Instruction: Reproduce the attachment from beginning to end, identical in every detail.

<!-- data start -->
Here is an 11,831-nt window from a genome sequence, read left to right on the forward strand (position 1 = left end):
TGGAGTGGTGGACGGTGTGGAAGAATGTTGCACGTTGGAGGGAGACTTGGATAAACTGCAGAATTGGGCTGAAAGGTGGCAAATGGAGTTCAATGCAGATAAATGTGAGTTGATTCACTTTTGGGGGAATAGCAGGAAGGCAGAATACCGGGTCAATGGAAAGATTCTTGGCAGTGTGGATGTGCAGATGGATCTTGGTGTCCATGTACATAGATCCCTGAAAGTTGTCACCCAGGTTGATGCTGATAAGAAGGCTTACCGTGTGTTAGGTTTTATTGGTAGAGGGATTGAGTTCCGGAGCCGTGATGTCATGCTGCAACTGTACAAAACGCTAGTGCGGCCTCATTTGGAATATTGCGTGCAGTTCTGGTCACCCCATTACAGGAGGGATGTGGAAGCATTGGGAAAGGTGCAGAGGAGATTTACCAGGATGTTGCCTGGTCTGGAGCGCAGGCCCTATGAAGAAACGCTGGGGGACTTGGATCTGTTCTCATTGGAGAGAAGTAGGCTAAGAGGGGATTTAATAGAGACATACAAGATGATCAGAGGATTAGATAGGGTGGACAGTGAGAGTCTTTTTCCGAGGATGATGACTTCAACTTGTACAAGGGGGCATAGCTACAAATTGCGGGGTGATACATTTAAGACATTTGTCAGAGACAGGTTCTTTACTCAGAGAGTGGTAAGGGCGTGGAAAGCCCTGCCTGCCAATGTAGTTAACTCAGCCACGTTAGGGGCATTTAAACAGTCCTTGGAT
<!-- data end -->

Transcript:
Here is an 11,831-nt window from a genome sequence, read left to right on the forward strand (position 1 = left end):
TGGAGTGGTGGACGGTGTGGAAGAATGTTGCACGTTGGAGGGAGACTTGGATAAACTGCAGAATTGGGCTGAAAGGTGGCAAATGGAGTTCAATGCAGATAAATGTGAGTTGATTCACTTTTGGGGGAATAGCAGGAAGGCAGAATACCGGGTCAATGGAAAGATTCTTGGCAGTGTGGATGTGCAGATGGATCTTGGTGTCCATGTACATAGATCCCTGAAAGTTGTCACCCAGGTTGATGCTGATAAGAAGGCTTACCGTGTGTTAGGTTTTATTGGTAGAGGGATTGAGTTCCGGAGCCGTGATGTCATGCTGCAACTGTACAAAACGCTAGTGCGGCCTCATTTGGAATATTGCGTGCAGTTCTGGTCACCCCATTACAGGAGGGATGTGGAAGCATTGGGAAAGGTGCAGAGGAGATTTACCAGGATGTTGCCTGGTCTGGAGCGCAGGCCCTATGAAGAAACGCTGGGGGACTTGGATCTGTTCTCATTGGAGAGAAGTAGGCTAAGAGGGGATTTAATAGAGACATACAAGATGATCAGAGGATTAGATAGGGTGGACAGTGAGAGTCTTTTTCCGAGGATGATGACTTCAACTTGTACAAGGGGGCATAGCTACAAATTGCGGGGTGATACATTTAAGACATTTGTCAGAGACAGGTTCTTTACTCAGAGAGTGGTAAGGGCGTGGAAAGCCCTGCCTGCCAATGTAGTTAACTCAGCCACGTTAGGGGCATTTAAACAGTCCTTGGAT